Silver Springs, MD—The U.S. Foods and Drug Administration (FDA) has issued a proposed rule for the use of the term “healthy” on human food products and opened the issue up for public comment for 120 days. Under section 403(r)(1)(A) of the Federal Food, Drug, and Cosmetic Act (FD&C), a food is deemed misbranded if it bears a claim “either express or implied, that characterize the level of a nutrient which is of a type required to be declared in nutrition labeling.” As defined by FD&C, “healthy” constitutes a nutrient content claim suggesting “that a food, because of its nutrient content, may be useful in creating a diet that is consistent with dietary recommendations.” This is appropriate “if the food meets certain nutrient conditions, and the claim is made with an explicit or implicit claim or statement about a nutrient (e.g., ‘healthy, contains 3 grams of fat’).”

KIND recently came under fire from FDA for its use of “healthy” on the label while not meeting the required nutritional parameters to legally bear this claim. KIND complied with FDA and was eventually granted permission to use the term “healthy” in reference to their brand philosophy, but not their nutritional value. Critics of FDA have deemed the agency’s definition of healthy to be outdated and this new rule seems to concede this criticism. In the guidance, FDA writes, “Because the science supporting public health recommendations for intake of various nutrients has evolved, as reflected in the updated Nutrition Facts Label, FDA intends to exercise enforcement discretion with respect to some of the criteria for bearing the implied nutrient content claim ‘healthy.’”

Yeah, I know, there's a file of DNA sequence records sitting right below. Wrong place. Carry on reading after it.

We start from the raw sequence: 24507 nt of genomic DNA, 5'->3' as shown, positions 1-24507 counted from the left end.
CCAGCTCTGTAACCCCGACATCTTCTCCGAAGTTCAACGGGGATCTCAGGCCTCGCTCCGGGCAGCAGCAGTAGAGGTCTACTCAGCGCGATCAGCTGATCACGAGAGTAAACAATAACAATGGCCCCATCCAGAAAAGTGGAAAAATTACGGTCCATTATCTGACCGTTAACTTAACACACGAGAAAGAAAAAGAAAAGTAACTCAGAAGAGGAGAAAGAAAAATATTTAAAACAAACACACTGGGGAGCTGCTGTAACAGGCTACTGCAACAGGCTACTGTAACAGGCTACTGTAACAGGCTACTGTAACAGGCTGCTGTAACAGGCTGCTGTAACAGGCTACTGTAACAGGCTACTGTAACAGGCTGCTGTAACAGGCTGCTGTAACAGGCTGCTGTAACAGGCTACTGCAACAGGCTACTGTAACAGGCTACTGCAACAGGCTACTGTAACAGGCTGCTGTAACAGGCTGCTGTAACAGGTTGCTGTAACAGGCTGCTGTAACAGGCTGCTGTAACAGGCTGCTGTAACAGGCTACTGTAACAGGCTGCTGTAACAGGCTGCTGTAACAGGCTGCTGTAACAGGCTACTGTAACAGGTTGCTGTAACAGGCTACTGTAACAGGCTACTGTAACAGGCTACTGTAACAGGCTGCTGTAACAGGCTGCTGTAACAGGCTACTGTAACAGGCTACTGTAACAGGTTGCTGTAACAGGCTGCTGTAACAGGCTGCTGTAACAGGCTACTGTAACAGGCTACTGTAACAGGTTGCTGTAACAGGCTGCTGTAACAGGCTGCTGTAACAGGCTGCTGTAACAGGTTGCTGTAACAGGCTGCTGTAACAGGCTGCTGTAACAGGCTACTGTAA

Under the new rule, food bearing the claim “healthy” meets the low fat requirement on the condition that the amounts of their mono- and polyunsaturated fatty acids are declared on the label and that these fats make up a majority of the fat content. However, they maintain the current rule that foods bearing “healthy” on the label “contain at least 10 percent of the DV per RACC of vitamin A, vitamin C, calcium, iron, protein, or fiber, if the food instead contains at least 10 percent of the DV per RACC of potassium or vitamin D.”

Published in WholeFoods Magazine November 2016